Normally, just the word ‘hipster’ would be enough to have me heading in the opposite direction but, despite the alarming number of 19th century moustaches on display, Stockholm’s hipster capital of Södermalm is a fascinating and fun area to visit. The SoFo neighbourhood might be renowned for boutique shopping, trendy coffee shops, excellent restaurants and vintage clothing, but Södermalm is also home to lovely parks, centuries old traditional wooden houses and spectacular views to Gamla Stan and northern Stockholm.
It’s no surprise that Södermalm was one of the settings for Stieg Larsson’s The Girl With the Dragon Tattoo. It wasn’t always this way. Long before ‘artisanal’ and ‘overpriced’ came to mean the same thing, this was a working class neighbourhood. Modern-day Södermalm is a product of a couple of decades of gentrification that have left it with few reminders of its former life, or former population. In 2014, Vogue magazine named it the ‘coolest neighbourhood in Europe’. That might sound like somewhere to avoid at all costs, but it’s a varied area that rises above the cliche.
This was all rural until the 17th century, when working class neighbourhoods were built on the island. The lovely red-stained wooden cottages that can still be found in parts of Södermalm originate in that period. By the 18th century it was known as an impoverished area, famed for lawlessness, hard drinking and other pleasures of the flesh. Topics to which its most famous son, the composer Carl Michael Bellman, frequently referred. This is also the birthplace of early 20th century film star, Greta Garbo.
I arrived on Södermalm from Gamla Stan and walked along the waterfront with views to the island of Djurgården. From here I had to climb up a very steep stairway to get to the top of the cliffs that rise abruptly from the water’s edge. I didn’t have a plan so just followed my nose (and Google maps) to places that seemed interesting. In the scenic Vitabergsparken there were some old wooden houses and an open air photographic exhibition with street food stalls; people sunbathed and families picnicked.
From the Vitabergsparken, I headed deep into hipster territory, the dozen or so blocks of Södermalm known as SoFo. Luckily, hipsters have good restaurants. I settled down to have lunch next to a park filled with young families and watched the world go by. On a warm weekend afternoon the atmosphere was fun and relaxed. I almost managed to forget that there were an inordinate number of people wearing perfectly groomed beards and moustaches.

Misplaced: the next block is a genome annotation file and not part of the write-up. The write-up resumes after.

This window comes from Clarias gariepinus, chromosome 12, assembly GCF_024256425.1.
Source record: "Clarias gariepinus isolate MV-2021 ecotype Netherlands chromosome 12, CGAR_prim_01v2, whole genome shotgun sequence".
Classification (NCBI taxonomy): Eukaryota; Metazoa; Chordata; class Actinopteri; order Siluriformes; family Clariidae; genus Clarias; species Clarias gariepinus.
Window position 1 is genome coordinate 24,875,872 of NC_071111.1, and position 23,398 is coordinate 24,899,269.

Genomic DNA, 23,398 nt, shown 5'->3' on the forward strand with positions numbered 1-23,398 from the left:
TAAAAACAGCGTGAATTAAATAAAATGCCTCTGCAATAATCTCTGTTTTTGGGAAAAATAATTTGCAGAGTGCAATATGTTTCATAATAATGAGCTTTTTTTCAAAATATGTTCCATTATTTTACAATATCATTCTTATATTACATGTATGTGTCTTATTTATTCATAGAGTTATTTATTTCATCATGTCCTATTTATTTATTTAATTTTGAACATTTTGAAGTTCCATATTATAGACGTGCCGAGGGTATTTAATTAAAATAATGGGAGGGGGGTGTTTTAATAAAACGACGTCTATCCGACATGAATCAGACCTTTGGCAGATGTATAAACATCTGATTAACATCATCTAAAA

Over lunch I was looking at the map on my phone and was intrigued by a castle symbol labelled as “The Secret Little Horse”. I decided to investigate and unearthed a statue of two horses near the Fatbursparken, an urban park with, bizarrely, a ‘pop up’ park inside it. It was an inspired decision, Fatbursparken is a modern park that also doubles as an outdoor art gallery. The Secret Little Horse is, in fact, Daphne and Olle, a sculpture by Irish-born, Swedish artist Aline Magnusson, who specialises in animal sculptures.
The area was busy with people enjoying the sun as I made my way through pleasant streets towards Skinnarviksberget, a vantage point above a former brewery that offers splendid views over the city to the north. The area is dotted with green spaces, which give it a feeling of still being semi-rural, in one small park a band was practicing and people were taking the opportunity to have a free outdoor concert. The clamber up the rocks of Skinnarviksberget were worth it for the beautiful views of Kungsholmen.
Afterwards, I walked through the park to the waterfront and back to Gamla Stan, but not before stopping at one of the many boats that also double as hotels, restaurants and bars. I sat out on the deck with a cold beer and watched boats sailing past with Stockholm as a backdrop. It really is a very picturesque city.